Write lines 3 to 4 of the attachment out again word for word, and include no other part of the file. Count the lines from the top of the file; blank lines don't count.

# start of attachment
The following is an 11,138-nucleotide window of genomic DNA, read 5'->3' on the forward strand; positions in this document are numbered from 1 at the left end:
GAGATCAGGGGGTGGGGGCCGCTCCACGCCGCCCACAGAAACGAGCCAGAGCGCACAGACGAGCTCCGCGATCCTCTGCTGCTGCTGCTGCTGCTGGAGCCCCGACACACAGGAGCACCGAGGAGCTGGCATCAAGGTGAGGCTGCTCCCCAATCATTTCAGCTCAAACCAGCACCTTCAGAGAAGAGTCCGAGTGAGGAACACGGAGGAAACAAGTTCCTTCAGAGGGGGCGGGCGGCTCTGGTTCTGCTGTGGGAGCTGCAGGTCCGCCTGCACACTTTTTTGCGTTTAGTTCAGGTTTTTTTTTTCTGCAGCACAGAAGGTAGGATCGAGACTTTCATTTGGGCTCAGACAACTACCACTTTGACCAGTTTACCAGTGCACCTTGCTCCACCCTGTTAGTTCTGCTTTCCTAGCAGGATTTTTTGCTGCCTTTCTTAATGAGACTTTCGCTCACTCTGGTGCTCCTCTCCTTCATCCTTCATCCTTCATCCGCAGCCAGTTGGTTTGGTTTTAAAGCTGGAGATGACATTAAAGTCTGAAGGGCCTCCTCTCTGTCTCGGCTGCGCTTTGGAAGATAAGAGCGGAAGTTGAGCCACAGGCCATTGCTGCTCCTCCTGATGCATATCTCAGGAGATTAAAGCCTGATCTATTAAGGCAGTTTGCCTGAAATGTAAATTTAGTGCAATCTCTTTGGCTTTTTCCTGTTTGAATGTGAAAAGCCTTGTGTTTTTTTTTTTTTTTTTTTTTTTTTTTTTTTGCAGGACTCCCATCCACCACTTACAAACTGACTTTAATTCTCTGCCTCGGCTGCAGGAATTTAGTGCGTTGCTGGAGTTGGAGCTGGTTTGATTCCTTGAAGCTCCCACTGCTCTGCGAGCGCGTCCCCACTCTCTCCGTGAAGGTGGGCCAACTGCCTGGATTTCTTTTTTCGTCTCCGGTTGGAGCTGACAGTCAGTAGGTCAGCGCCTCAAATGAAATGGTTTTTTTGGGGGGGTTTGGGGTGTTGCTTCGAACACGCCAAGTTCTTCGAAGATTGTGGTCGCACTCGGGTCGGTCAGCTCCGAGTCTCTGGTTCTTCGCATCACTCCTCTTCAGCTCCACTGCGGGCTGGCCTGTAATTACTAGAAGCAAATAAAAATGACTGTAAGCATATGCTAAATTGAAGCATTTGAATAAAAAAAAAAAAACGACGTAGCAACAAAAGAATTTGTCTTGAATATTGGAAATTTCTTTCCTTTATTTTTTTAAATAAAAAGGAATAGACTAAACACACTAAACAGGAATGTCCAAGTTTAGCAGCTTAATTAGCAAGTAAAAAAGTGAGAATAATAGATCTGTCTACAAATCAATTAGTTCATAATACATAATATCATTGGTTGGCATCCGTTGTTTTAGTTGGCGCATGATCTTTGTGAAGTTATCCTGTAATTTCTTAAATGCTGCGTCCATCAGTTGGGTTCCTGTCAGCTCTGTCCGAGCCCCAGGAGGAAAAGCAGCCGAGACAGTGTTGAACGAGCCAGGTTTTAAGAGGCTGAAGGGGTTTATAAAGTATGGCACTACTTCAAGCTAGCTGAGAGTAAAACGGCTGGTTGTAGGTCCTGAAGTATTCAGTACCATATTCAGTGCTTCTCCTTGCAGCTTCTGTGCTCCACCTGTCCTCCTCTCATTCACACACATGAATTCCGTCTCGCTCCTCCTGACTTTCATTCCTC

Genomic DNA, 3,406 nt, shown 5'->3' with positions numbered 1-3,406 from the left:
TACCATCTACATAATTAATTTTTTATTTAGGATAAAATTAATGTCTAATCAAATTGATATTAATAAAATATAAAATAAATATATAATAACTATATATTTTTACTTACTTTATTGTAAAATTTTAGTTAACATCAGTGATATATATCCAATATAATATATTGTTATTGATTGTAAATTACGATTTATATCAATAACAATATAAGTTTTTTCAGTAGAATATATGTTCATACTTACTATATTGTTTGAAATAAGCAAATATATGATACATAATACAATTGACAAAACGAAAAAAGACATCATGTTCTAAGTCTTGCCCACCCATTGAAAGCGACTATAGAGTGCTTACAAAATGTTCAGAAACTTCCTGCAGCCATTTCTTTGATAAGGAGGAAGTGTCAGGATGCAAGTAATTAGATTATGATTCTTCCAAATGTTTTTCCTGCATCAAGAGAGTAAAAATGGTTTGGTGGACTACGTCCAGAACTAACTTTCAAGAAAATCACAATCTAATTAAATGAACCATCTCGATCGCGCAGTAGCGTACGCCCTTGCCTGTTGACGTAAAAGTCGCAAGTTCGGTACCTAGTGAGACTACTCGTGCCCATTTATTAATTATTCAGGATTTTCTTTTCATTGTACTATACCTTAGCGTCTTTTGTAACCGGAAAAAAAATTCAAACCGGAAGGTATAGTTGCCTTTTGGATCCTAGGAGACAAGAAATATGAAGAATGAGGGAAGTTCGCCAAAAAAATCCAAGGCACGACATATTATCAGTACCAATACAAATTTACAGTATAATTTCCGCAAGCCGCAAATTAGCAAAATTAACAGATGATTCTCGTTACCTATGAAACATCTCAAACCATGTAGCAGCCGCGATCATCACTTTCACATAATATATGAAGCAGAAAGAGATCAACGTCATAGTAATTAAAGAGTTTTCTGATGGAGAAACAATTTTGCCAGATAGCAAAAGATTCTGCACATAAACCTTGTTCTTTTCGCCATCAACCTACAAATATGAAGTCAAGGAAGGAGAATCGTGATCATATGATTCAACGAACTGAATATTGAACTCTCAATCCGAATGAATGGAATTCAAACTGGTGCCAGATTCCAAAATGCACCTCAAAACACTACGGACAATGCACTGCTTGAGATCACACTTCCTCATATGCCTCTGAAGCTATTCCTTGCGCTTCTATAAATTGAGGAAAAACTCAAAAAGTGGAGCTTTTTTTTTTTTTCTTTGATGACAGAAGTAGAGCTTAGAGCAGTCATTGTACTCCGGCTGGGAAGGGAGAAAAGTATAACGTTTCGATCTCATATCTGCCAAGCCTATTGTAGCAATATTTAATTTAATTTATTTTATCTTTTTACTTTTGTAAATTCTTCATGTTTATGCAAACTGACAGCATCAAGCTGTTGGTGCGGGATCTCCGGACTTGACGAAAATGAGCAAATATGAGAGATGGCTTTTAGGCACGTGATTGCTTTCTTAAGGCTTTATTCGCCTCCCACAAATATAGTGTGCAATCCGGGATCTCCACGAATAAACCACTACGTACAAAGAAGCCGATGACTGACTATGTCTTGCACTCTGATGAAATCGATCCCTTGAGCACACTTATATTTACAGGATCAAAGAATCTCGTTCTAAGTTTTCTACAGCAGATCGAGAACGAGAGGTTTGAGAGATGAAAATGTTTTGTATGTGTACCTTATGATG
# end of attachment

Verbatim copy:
Genomic DNA, 3,406 nt, shown 5'->3' with positions numbered 1-3,406 from the left:
TACCATCTACATAATTAATTTTTTATTTAGGATAAAATTAATGTCTAATCAAATTGATATTAATAAAATATAAAATAAATATATAATAACTATATATTTTTACTTACTTTATTGTAAAATTTTAGTTAACATCAGTGATATATATCCAATATAATATATTGTTATTGATTGTAAATTACGATTTATATCAATAACAATATAAGTTTTTTCAGTAGAATATATGTTCATACTTACTATATTGTTTGAAATAAGCAAATATATGATACATAATACAATTGACAAAACGAAAAAAGACATCATGTTCTAAGTCTTGCCCACCCATTGAAAGCGACTATAGAGTGCTTACAAAATGTTCAGAAACTTCCTGCAGCCATTTCTTTGATAAGGAGGAAGTGTCAGGATGCAAGTAATTAGATTATGATTCTTCCAAATGTTTTTCCTGCATCAAGAGAGTAAAAATGGTTTGGTGGACTACGTCCAGAACTAACTTTCAAGAAAATCACAATCTAATTAAATGAACCATCTCGATCGCGCAGTAGCGTACGCCCTTGCCTGTTGACGTAAAAGTCGCAAGTTCGGTACCTAGTGAGACTACTCGTGCCCATTTATTAATTATTCAGGATTTTCTTTTCATTGTACTATACCTTAGCGTCTTTTGTAACCGGAAAAAAAATTCAAACCGGAAGGTATAGTTGCCTTTTGGATCCTAGGAGACAAGAAATATGAAGAATGAGGGAAGTTCGCCAAAAAAATCCAAGGCACGACATATTATCAGTACCAATACAAATTTACAGTATAATTTCCGCAAGCCGCAAATTAGCAAAATTAACAGATGATTCTCGTTACCTATGAAACATCTCAAACCATGTAGCAGCCGCGATCATCACTTTCACATAATATATGAAGCAGAAAGAGATCAACGTCATAGTAATTAAAGAGTTTTCTGATGGAGAAACAATTTTGCCAGATAGCAAAAGATTCTGCACATAAACCTTGTTCTTTTCGCCATCAACCTACAAATATGAAGTCAAGGAAGGAGAATCGTGATCATATGATTCAACGAACTGAATATTGAACTCTCAATCCGAATGAATGGAATTCAAACTGGTGCCAGATTCCAAAATGCACCTCAAAACACTACGGACAATGCACTGCTTGAGATCACACTTCCTCATATGCCTCTGAAGCTATTCCTTGCGCTTCTATAAATTGAGGAAAAACTCAAAAAGTGGAGCTTTTTTTTTTTTTCTTTGATGACAGAAGTAGAGCTTAGAGCAGTCATTGTACTCCGGCTGGGAAGGGAGAAAAGTATAACGTTTCGATCTCATATCTGCCAAGCCTATTGTAGCAATATTTAATTTAATTTATTTTATCTTTTTACTTTTGTAAATTCTTCATGTTTATGCAAACTGACAGCATCAAGCTGTTGGTGCGGGATCTCCGGACTTGACGAAAATGAGCAAATATGAGAGATGGCTTTTAGGCACGTGATTGCTTTCTTAAGGCTTTATTCGCCTCCCACAAATATAGTGTGCAATCCGGGATCTCCACGAATAAACCACTACGTACAAAGAAGCCGATGACTGACTATGTCTTGCACTCTGATGAAATCGATCCCTTGAGCACACTTATATTTACAGGATCAAAGAATCTCGTTCTAAGTTTTCTACAGCAGATCGAGAACGAGAGGTTTGAGAGATGAAAATGTTTTGTATGTGTACCTTATGATG